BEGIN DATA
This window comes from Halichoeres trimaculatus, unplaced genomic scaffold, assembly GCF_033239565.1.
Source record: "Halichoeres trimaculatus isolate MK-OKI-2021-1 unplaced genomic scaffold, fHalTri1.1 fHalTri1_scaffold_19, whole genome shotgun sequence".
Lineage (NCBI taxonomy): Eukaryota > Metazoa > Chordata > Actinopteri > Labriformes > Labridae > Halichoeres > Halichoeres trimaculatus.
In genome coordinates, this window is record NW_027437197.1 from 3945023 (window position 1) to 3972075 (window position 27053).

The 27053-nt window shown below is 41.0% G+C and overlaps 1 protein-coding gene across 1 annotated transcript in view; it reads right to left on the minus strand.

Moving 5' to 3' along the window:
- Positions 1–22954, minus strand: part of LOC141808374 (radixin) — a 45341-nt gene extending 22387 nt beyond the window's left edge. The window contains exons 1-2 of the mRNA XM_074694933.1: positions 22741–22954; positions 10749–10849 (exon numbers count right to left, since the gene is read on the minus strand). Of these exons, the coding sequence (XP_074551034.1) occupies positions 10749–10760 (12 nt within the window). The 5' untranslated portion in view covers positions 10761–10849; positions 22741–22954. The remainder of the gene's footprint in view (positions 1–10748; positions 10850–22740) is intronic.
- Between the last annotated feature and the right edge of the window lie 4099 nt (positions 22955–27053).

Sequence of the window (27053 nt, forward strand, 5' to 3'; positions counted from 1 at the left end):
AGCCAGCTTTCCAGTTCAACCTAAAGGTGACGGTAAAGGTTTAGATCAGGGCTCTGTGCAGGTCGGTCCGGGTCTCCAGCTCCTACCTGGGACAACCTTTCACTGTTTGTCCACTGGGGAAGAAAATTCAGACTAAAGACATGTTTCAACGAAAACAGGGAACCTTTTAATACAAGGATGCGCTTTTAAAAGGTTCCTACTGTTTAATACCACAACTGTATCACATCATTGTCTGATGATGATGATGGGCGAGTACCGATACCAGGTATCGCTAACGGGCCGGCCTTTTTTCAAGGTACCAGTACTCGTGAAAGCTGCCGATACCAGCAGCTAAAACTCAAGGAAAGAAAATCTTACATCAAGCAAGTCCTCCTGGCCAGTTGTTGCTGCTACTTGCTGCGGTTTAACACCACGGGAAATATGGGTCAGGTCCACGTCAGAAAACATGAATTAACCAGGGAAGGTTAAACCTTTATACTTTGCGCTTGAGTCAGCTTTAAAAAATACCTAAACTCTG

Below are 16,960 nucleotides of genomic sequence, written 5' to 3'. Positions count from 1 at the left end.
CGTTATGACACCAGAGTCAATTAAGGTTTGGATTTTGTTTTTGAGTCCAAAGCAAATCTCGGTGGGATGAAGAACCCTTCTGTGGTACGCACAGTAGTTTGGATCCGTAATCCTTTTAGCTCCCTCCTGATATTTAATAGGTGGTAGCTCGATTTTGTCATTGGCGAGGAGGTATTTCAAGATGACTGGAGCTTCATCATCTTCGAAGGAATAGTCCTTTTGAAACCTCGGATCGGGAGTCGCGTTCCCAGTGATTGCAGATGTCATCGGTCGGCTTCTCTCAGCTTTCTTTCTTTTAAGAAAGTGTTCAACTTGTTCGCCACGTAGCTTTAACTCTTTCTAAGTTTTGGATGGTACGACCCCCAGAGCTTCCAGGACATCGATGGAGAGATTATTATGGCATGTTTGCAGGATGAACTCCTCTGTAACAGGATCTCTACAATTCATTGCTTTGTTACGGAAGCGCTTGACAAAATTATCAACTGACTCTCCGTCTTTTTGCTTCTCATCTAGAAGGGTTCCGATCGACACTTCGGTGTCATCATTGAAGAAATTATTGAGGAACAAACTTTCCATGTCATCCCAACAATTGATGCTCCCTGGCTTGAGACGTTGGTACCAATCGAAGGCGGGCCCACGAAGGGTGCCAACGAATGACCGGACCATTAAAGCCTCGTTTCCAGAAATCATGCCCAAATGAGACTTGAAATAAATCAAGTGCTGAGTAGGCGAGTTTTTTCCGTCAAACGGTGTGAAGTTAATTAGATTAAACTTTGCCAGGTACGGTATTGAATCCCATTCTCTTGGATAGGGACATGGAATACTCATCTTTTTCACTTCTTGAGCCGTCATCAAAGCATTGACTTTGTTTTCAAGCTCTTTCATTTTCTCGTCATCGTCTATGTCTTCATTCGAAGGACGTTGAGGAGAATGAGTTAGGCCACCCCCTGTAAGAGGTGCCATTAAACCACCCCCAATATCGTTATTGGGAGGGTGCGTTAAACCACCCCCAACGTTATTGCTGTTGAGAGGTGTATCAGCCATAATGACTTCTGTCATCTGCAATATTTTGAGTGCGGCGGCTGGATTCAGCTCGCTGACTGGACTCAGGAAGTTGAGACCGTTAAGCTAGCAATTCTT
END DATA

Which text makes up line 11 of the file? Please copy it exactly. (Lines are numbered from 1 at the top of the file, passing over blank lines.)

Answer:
Below are 16,960 nucleotides of genomic sequence, written 5' to 3'. Positions count from 1 at the left end.